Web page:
Using a dotplot graphic, you can identify such the following differences between the sequences:
A match between sequences looks like a diagonal line on the dotplot graphic, representing the continuous match (or repeat).
2. Frame shifts
Mutations are distinctions between sequences. On the graphic they are represented by gaps in diagonal lines. They interrupt matches.
Insertions are parts of one sequence that are missed in the another, while the surrounding parts match. In other words, an insertion is a subsequence that was inserted into a sequence.
Graphically, insertions are represented by gaps which lie only on one axis. A little shift towards the other axis indicates a mutation involved.
A deletion is a subsequence that was deleted from a sequence.
A deletion from sequence A found in sequence B can be considered as an insertion into sequence B and contained in sequence A.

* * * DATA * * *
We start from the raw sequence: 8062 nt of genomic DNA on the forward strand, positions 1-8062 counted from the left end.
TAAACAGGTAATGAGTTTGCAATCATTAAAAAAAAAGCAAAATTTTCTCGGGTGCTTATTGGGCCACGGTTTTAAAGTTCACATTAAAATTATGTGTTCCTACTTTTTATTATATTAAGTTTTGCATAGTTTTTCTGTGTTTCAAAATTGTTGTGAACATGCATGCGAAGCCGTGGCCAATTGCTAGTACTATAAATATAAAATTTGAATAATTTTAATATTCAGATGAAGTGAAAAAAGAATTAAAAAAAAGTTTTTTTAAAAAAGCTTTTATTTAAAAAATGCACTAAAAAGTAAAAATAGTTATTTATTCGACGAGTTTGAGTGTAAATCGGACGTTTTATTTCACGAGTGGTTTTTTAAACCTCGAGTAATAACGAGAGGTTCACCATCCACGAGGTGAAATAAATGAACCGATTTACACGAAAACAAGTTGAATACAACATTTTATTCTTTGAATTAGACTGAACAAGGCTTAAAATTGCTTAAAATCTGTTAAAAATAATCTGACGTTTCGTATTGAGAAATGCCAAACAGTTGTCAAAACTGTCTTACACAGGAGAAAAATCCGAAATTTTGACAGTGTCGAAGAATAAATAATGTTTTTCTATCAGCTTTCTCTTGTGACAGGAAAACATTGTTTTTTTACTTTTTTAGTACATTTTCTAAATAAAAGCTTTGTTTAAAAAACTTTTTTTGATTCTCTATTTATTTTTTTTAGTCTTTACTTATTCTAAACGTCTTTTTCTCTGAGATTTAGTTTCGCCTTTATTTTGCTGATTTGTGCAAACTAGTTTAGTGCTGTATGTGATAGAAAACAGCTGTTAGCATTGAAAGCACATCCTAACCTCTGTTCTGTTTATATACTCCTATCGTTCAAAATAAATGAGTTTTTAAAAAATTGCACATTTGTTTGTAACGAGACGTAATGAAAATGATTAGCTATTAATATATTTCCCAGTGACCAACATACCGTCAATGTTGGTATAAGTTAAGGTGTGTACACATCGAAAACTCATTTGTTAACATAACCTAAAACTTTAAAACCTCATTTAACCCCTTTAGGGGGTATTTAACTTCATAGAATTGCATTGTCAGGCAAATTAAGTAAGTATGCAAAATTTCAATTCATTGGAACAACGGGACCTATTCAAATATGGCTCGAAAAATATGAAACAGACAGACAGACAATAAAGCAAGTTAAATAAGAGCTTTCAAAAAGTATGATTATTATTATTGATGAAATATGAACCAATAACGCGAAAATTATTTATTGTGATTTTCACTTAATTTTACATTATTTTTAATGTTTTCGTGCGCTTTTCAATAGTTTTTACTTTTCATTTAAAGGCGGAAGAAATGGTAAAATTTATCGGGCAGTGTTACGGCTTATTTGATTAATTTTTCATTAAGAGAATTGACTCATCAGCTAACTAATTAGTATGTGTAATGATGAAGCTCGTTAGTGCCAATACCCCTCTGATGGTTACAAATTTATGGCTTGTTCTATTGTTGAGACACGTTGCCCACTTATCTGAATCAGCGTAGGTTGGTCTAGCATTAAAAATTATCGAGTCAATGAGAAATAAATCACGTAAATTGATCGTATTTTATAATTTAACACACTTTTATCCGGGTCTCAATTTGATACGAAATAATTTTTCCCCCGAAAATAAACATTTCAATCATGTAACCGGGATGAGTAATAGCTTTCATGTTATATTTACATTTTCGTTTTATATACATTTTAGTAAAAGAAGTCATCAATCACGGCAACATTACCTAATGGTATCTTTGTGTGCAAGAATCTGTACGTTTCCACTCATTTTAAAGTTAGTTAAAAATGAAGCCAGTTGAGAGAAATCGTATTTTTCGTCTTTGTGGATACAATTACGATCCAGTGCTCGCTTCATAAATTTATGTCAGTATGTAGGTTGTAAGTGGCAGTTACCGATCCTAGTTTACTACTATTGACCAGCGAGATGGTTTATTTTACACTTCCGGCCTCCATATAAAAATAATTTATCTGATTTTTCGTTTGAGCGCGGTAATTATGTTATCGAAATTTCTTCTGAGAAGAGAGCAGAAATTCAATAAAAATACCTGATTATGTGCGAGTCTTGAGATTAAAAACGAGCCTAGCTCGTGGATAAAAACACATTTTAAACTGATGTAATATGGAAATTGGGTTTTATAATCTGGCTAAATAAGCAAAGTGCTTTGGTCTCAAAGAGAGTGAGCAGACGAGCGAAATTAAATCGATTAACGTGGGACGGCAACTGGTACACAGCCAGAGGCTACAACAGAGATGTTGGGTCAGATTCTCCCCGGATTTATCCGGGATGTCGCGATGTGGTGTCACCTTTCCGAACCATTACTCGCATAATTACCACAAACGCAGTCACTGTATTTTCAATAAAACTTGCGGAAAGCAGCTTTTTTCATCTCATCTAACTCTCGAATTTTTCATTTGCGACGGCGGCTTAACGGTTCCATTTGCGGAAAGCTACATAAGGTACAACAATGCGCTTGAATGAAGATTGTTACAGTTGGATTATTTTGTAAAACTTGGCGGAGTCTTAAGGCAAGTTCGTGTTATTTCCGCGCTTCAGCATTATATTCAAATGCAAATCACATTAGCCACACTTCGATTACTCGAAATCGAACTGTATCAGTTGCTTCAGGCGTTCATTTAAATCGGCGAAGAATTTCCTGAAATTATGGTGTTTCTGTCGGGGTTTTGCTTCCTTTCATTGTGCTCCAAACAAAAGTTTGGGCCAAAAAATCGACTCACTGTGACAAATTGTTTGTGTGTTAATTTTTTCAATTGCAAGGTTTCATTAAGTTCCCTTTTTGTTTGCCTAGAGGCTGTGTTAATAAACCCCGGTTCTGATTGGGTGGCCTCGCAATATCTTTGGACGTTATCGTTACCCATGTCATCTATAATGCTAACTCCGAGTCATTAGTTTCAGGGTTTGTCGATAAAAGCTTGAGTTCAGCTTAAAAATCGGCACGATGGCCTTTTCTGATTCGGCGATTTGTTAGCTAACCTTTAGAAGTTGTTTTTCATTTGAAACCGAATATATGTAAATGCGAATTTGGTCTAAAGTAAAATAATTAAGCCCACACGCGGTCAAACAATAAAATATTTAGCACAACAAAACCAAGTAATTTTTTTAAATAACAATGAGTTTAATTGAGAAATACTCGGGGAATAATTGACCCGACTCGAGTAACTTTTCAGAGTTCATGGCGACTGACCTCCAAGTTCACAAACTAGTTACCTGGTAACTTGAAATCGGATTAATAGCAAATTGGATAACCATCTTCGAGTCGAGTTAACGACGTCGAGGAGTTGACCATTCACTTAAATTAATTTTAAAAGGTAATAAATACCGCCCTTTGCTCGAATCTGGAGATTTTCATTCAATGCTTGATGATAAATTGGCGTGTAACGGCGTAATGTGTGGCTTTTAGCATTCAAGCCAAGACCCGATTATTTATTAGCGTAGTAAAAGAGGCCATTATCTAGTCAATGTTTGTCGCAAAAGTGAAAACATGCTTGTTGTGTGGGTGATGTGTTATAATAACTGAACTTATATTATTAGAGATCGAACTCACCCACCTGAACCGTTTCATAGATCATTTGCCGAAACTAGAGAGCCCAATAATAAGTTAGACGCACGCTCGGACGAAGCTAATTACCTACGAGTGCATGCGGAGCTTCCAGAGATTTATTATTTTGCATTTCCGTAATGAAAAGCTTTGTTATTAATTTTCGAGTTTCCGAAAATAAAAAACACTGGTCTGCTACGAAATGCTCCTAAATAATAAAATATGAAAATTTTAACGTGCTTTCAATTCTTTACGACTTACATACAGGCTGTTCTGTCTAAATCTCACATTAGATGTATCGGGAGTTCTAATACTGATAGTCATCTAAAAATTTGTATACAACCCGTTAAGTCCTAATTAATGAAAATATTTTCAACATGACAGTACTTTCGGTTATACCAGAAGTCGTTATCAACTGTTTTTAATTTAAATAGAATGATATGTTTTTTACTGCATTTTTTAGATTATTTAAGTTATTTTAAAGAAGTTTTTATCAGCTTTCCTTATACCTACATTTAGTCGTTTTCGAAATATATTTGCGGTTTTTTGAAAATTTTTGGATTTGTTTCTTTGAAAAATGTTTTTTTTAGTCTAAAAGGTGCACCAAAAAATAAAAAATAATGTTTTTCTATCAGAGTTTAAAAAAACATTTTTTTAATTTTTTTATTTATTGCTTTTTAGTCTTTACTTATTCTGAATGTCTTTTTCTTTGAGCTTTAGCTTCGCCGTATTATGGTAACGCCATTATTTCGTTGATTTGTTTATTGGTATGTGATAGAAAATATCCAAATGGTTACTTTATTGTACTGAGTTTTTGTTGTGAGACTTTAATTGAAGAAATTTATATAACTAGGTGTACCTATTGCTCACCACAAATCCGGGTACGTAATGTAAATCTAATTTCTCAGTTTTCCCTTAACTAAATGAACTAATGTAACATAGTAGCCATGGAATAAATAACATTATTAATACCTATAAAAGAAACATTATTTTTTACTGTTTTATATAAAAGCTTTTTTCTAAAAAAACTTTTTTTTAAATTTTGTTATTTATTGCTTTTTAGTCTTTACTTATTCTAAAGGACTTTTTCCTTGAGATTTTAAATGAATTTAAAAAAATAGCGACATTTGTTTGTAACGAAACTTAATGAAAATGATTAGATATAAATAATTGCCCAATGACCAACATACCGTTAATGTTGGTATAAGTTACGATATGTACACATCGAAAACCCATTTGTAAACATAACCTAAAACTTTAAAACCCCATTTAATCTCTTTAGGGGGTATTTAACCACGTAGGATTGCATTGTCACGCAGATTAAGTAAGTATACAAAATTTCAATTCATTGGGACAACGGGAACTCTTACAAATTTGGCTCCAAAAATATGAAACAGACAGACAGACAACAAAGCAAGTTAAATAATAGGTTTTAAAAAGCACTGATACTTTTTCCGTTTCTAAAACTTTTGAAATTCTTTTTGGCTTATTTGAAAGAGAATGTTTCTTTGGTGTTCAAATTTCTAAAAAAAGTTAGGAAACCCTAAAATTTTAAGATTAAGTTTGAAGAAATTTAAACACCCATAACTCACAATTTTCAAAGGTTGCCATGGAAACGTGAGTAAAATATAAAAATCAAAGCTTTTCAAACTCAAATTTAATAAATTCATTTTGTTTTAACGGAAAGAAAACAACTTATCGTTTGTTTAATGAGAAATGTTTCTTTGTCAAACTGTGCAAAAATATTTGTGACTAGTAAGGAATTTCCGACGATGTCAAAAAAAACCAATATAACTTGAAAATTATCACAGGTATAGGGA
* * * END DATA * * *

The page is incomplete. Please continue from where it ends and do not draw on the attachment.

<center> <br> <img src="/wiki/download/attachments/4227426/Interpreting Dotplot.png"/> <br> </center>
3. Inverted repeats
The Dotplot plugin allows to search for inverted repeats as well. Inverted repeats are shown contrary to the direct repeats.
Use the Search direct repeats and Search inverted repeats options of the Dotplot parameters dialog to select which repeats to draw (the dialog is described here).
<center> <br> <img src="/wiki/download/attachments/4227426/Interpreting Dotplot_1.png"/> <br> </center>
4. Low-complexity regions
A low-complexity region is a region produced by redundancy in a particular part of the sequence. It is represented on a plot as a rectangular area filled with the matches.
<center> <br> <img src="/wiki/download/attachments/4227426/Interpreting Dotplot_2.png"/> <br> </center>
Compare sequence with itself to easily find low-complexity regions in it.